Disclaimer to the On-line Edition
This Manual has been designed for use in the NICU at London Health Sciences Centre (LHSC), London, Ontario, Canada, and represents clinical practice at this institution. The information contained within the Manual may not be applicable to other centres. If users of this Manual are not familiar with a drug, it is recommended that the official monograph be consulted before it is prescribed and administered. Any user of this information is advised that the contributors, Editor and LHSC are not responsible for any errors or omissions, and / or any consequences arising from the use of the information in this Manual.
Last Uploaded: Wednesday October 29, 2014
- to increase cardiac output
- a synthetic catecholamine which is similar in structure to dopamine
- not effective when given orally because of rapid first-pass effect
- pharmacological effects are due to direct interactions with both alpha and beta adrenergic receptors; does not appear to be involved in the release of norepinephrine nor does it act at dopaminergic receptors
- a racemic (ie. 2 enantiomeric forms) mixture is used clinically; the (-) isomer is an alpha1 receptor agonist, the (+) isomer is an alpha1 receptor antagonist; both isomers appear to have agonist activity at beta1 and beta2 receptors
- stimulation of alpha1 receptors results in constriction of systemic arterioles
- stimulation of beta2 receptors results in dilation of systemic arterioles
- stimulation of beta1 receptors results in increased rate, contractility and conduction velocity of the heart
- dobutamine has relatively more prominent inotropic (contraction) than chronotropic (rate) effects on the heart; this, however, has not been a consistent finding in clinical studies
- dobutamine is about 4 times as potent as dopamine in terms of contractile potency at comparable, low doses. At higher doses dobutamine decreases peripheral resistance (presumably because the beta2 vasodilator effect predominates over the alpha1 constrictor effect) in contrast to dopamine which increases peripheral resistance (due to alpha1 receptor stimulation)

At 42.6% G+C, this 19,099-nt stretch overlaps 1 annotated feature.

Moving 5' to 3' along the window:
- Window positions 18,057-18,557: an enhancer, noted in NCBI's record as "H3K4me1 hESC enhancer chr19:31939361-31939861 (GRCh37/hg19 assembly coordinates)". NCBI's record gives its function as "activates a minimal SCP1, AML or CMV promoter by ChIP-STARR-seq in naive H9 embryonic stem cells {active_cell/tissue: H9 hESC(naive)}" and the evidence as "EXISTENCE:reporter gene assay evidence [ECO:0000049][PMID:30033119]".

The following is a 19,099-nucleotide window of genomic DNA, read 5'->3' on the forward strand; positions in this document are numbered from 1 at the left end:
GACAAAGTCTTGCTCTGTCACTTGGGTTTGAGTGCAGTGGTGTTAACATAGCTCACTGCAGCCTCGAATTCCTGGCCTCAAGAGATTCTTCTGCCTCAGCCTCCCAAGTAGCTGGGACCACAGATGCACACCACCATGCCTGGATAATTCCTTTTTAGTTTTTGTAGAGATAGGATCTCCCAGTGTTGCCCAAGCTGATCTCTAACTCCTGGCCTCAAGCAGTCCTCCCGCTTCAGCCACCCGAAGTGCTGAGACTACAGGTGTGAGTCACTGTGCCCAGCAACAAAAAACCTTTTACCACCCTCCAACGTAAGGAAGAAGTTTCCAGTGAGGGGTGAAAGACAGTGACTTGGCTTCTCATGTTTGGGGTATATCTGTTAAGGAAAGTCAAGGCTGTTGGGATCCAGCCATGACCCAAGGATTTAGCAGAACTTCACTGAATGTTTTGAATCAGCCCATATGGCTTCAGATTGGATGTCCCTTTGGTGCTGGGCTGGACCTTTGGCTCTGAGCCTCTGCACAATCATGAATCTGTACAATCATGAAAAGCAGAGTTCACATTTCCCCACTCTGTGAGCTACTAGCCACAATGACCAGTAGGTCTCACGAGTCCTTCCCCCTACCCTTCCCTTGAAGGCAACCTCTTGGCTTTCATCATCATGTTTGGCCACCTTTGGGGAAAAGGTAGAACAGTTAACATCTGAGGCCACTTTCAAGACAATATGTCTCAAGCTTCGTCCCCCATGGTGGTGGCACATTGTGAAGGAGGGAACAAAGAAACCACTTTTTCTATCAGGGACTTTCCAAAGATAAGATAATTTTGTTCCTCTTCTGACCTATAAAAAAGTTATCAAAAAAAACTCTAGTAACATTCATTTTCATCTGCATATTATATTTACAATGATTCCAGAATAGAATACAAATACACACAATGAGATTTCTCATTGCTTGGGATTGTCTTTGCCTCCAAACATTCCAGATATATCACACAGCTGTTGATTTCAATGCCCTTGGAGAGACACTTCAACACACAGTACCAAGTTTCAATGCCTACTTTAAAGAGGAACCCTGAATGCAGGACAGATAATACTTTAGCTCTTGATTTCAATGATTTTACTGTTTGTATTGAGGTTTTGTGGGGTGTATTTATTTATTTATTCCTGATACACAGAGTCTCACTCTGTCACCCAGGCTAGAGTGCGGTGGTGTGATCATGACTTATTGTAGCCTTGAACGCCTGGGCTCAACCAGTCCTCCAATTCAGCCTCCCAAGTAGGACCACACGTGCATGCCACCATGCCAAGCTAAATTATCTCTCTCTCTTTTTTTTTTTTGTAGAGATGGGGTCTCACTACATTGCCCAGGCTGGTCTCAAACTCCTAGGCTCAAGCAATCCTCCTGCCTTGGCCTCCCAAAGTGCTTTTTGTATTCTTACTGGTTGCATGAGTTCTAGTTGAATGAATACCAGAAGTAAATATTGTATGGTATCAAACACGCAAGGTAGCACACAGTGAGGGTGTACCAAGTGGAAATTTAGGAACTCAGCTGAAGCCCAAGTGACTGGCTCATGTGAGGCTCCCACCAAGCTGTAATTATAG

blood pressure may remain unchanged or be only slightly elevated; heart rate is usually not substantially changed
|as the result of|
- a positive inotropic effect, and
- a decrease in peripheral resistance,
- significant increases in heart rate and blood pressure have been reported in some patients
- heart rate > 200 BPM and systolic BP > 90 mmHg should be avoided. The situation should be re-assessed and the dosage adjusted accordingly.
- less frequent adverse effects include vomiting and ectopic heart beats
- local: blanching, tissue ischemia or necrosis may occur with extravasation. Use phentolamine (see phentolamine monograph) if this occurs.
- the initial recommended dose for continuous infusion is 1-2 mcg/kg/min; this may be titrated to 7.5 to 10 mcg/kg/min given as a continuous infusion, up to a maximum of 20 mcg/kg/min
- dobutamine standard concentrations for NICU implemented Oct 1, 2014:
1 kg or less 1 mg/mL
over 1 kg 2 mg/mL
- Infusion standard concentration for weight to be ordered along with desired therapeutic dosing through HUGO, rate will be calculated electronically.
- 12.5 mg/mL, 10 mL vial
- Supplied by pharmacy as standard concentrations of 1mg/mL (supplied as 50mg/50mL of IV fluid ordered) and 2mg/mL (100mg/50mL of IV fluid ordered)
- Standard Concentration Reference Sheets can be found on the NICU Intranet here
- McEvoy G K (ed): AHFS Drug Information, American Society of Hospital Pharmacists, 1991.
- The Pharmacological Basis of Therapeutics, Gilman AG, Goodman LS Rall TW and Murad F (eds), 7th Edition, MacMillan, 1985
- Roberts, RJ: Drug Therapy in Infants, W.B. Saunders, Toronto, 1984.
- Taketomo CK, Hodding JH and Kraus DM: Pediatric Dosage Handbook, Lexi-Comp Inc., Cleveland, 1992.
- Personal Communication, Eli Lilly Canada Inc.